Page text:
In the above example of working capital, ABC Limited has a Strong Working Capital to meet its Short Term and Long Term Financial needs. However, the Current Ratio of the Company is slightly below the industry average of 2, which the company needs to improve in the future. Further Temporary WC of ABC Ltd is also positive, which is a good sign.

Example #2

Suppose ABC Limited has Current Assets of $10,00,000 and Current Liabilities of $15,00,000. Next, calculate the WC of the Company.

Solution:

In this case, the Gross Working Capital will be $10,00,000. However, the NWC of the Company would be (-$5,00,000 ) since the Current Liabilities are more than the Current Assets of the Company. ABC Limited is suffering from Liquidity Crisis due to the negative Working Capital of the Company, which will hinder Business Operations in the long term.

Such a high negative WC is a negative sign as far as the Credit Rating Agencies are concerned, forcing them to downgrade the rating by one notch if the situation does not improve.

Example #3

XYZ Limited has Current Assets of $2,00,000 and Current Liabilities of $ $90,000. Accordingly, accounts receivable of$ 75,000 included in current Assets are declared as Bad Debts and shall be written off to the Profit & Loss Account next year.

Solution:

Although the Net Working Capital is positive, i.e., $110,000 on paper, in reality, this would not be the true picture since $75,000 is considered as Bad & Doubtful of Recovery. Therefore, in the true sense, the Net Working Capital will have to be adjusted with the Accounts Receivable portion to work out the Revised Net Working Capital of XYZ Limited. This will impact the Strategic Decision making of the top management.

Example #4

PQR Limited has Current Assets of $2,00,000 and Current Liabilities of $ $90,000. Inventory of$ 1,50,000 included in current Assets has become Obsolete since the Goods have been lying in Inventory for more than six months. The Market Value of the same would be $50,000.

Solution:

In this case, the Net Working Capital of PQR Limited, as per the Balance Sheet view, would be $110,000, which is a positive for the company; however, since the Market Value of Inventories as provided in the example above has been declined to $ 50,000, this should be considered the Actual Recovery price of Inventory.

Hence the Revised Net Working Capital would be ($2,00,000 – $1,50,000 + $50,000 ) – $90,000 = $1,00,000. The management of the Company would have to sell the Inventory as early as possible in order to maintain the Liquidity.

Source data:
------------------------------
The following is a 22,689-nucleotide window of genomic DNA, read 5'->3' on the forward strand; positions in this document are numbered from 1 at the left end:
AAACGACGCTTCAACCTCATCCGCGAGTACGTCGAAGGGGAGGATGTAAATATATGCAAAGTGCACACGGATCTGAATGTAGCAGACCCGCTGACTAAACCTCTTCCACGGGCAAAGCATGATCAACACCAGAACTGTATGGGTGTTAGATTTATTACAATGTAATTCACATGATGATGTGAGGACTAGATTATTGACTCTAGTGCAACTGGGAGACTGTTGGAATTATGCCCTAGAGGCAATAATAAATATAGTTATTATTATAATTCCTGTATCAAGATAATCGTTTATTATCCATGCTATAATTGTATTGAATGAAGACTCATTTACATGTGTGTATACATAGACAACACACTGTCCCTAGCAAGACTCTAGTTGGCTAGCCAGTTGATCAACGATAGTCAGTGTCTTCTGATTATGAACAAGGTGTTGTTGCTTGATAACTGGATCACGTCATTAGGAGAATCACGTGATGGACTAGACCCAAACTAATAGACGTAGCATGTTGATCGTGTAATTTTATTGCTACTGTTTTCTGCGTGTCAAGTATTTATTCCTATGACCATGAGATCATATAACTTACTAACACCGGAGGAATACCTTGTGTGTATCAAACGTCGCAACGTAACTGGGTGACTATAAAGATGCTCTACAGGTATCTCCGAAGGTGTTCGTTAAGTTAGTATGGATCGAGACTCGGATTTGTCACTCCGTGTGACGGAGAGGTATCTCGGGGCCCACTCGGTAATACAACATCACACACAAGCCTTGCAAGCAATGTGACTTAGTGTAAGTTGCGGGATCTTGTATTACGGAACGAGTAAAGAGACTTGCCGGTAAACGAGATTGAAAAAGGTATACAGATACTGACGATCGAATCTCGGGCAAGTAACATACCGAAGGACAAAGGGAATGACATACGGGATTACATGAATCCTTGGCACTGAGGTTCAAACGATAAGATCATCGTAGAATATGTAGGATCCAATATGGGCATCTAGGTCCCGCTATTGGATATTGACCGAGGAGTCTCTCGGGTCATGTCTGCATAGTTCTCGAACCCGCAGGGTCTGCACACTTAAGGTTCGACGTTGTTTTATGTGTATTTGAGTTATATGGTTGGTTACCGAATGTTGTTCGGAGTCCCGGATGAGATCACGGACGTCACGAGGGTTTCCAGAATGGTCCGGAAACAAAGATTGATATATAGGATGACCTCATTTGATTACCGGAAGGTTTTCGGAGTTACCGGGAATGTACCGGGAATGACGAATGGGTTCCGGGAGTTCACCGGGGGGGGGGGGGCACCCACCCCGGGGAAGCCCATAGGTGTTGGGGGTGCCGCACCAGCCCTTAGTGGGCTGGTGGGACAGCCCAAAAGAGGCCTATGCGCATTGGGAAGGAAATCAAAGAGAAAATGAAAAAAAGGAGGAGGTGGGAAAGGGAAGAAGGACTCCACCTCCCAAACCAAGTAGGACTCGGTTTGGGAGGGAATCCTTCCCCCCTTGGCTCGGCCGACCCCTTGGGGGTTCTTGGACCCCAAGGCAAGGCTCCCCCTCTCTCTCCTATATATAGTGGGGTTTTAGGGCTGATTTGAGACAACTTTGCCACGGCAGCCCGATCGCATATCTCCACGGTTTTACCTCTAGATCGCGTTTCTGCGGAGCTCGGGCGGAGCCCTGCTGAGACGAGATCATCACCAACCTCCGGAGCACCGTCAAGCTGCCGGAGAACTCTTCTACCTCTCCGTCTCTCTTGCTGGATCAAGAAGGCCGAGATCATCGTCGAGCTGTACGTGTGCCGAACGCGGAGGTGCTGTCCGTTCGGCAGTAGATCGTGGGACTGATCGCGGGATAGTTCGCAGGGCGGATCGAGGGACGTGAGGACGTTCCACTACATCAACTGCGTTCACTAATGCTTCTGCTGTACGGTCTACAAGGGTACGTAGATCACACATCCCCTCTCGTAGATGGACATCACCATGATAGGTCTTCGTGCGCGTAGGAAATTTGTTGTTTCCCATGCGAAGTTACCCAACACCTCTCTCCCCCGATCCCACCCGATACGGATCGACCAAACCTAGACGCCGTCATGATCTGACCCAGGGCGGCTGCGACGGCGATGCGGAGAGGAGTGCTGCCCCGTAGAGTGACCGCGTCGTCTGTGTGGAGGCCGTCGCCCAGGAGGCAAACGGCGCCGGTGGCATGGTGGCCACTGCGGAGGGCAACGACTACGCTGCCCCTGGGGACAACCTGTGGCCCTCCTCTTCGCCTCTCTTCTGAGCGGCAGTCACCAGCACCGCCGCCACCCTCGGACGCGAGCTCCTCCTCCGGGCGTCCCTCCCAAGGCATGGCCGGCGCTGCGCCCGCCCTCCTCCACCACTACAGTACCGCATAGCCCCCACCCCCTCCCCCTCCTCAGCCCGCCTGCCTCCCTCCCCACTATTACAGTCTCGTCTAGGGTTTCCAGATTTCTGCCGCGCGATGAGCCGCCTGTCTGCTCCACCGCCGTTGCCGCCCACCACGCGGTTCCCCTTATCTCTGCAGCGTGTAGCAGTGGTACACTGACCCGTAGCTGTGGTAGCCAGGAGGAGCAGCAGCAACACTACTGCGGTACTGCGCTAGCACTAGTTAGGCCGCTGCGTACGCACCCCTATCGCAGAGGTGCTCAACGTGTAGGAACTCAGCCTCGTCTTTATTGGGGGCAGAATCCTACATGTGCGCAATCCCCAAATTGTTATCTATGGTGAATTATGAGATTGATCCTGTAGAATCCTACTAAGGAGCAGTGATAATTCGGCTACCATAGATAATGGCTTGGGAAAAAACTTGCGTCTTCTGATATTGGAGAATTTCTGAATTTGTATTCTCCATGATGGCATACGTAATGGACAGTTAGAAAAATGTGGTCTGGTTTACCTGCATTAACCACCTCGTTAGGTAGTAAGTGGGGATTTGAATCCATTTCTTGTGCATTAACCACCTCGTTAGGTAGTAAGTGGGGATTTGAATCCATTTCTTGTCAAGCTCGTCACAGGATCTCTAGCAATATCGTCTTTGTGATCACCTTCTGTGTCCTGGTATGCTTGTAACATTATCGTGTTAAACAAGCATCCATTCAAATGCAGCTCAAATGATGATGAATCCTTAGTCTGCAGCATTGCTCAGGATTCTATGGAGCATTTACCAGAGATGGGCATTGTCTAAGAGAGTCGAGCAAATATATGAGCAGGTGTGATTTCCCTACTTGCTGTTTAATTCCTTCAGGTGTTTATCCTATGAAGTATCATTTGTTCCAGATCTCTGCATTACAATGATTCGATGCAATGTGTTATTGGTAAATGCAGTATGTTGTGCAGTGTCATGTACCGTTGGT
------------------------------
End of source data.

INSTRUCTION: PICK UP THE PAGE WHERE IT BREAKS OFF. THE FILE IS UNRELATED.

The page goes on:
Hence, it forms a major component for analyzing the company’s financial position and comparing it with peers. A Strong Working Capital Cycle gives the Company the Cushion to perform the Company’s Business operations smoothly. Conversely, a negative working capital puts the company under tremendous Stress since the company is not in the position to pay off its Day to Day obligations due to Liquidity issues.

Frequently Asked Questions

1. What other names are given to working capital?

Working capital refers to the short-term capital decisions of a company, which are focused on managing current assets and liabilities that can be converted to cash within a year. It is not necessarily another name for short-term capital decisions.

2. How does the working capital ratio work? 

The working capital ratio is calculated by dividing current assets by current liabilities. It measures a company’s liquidity, indicating its ability to meet short-term payment obligations.

3. Can working capital be negative? 

Working capital can be negative when a company’s current liabilities exceed its current assets and revenues. This can happen temporarily, for example, when a company makes a significant purchase, such as buying more inventory or equipment, resulting in a temporary negative working capital. However, it is not limited to purchases alone and can have various other reasons.

Recommended Articles

This has been a guide to Working Capital Examples. Here we discuss its meaning and the various examples of working capital to understand it better. You can learn more about accounting from the following articles –

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  1. Abui Joseph says